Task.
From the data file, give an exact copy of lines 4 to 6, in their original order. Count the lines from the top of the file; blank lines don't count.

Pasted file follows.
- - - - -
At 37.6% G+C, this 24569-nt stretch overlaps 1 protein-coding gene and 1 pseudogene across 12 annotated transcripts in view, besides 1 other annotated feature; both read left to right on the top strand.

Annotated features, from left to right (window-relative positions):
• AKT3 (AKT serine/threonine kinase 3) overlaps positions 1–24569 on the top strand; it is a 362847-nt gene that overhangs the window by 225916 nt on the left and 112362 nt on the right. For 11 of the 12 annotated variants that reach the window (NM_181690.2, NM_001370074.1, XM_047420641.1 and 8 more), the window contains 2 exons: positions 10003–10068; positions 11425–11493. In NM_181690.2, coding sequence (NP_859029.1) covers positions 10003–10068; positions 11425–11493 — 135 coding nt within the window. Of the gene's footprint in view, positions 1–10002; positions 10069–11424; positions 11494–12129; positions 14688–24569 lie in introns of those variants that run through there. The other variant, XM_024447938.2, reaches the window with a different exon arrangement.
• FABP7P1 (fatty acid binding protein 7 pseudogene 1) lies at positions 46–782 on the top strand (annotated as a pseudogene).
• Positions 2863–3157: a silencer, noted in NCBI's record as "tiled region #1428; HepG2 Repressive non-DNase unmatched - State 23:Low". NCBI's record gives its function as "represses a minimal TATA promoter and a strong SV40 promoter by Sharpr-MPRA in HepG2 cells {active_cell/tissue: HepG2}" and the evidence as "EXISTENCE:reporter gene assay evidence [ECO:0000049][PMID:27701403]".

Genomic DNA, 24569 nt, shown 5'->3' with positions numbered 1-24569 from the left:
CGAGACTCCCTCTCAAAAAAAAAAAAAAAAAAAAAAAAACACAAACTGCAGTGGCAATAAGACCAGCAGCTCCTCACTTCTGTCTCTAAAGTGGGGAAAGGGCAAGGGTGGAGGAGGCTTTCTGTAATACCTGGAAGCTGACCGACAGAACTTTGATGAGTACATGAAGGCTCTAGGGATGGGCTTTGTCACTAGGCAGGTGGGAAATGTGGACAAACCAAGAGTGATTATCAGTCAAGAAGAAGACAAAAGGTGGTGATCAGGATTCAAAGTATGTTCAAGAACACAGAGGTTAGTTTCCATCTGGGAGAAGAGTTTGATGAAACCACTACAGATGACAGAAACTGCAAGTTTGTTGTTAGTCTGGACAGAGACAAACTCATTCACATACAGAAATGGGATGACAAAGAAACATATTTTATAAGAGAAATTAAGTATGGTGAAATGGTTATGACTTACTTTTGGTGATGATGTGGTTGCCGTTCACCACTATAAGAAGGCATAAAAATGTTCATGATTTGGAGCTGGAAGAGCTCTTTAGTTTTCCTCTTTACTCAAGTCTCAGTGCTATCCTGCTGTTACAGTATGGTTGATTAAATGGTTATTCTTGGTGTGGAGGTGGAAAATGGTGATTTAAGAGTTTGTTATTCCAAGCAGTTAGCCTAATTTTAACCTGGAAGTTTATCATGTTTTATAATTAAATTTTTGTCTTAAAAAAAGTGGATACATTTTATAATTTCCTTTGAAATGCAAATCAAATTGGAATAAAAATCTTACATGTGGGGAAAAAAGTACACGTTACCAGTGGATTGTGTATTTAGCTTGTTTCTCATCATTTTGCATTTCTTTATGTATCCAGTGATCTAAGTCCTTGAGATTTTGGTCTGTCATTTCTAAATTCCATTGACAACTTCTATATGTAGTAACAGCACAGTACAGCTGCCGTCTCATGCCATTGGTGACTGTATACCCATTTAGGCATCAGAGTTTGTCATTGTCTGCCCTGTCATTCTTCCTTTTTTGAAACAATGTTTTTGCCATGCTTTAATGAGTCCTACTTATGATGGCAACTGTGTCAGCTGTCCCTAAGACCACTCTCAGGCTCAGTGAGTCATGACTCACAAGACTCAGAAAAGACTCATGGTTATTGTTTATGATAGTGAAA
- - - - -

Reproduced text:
• FABP7P1 (fatty acid binding protein 7 pseudogene 1) lies at positions 46–782 on the top strand (annotated as a pseudogene).
• Positions 2863–3157: a silencer, noted in NCBI's record as "tiled region #1428; HepG2 Repressive non-DNase unmatched - State 23:Low". NCBI's record gives its function as "represses a minimal TATA promoter and a strong SV40 promoter by Sharpr-MPRA in HepG2 cells {active_cell/tissue: HepG2}" and the evidence as "EXISTENCE:reporter gene assay evidence [ECO:0000049][PMID:27701403]".

Genomic DNA, 24569 nt, shown 5'->3' with positions numbered 1-24569 from the left: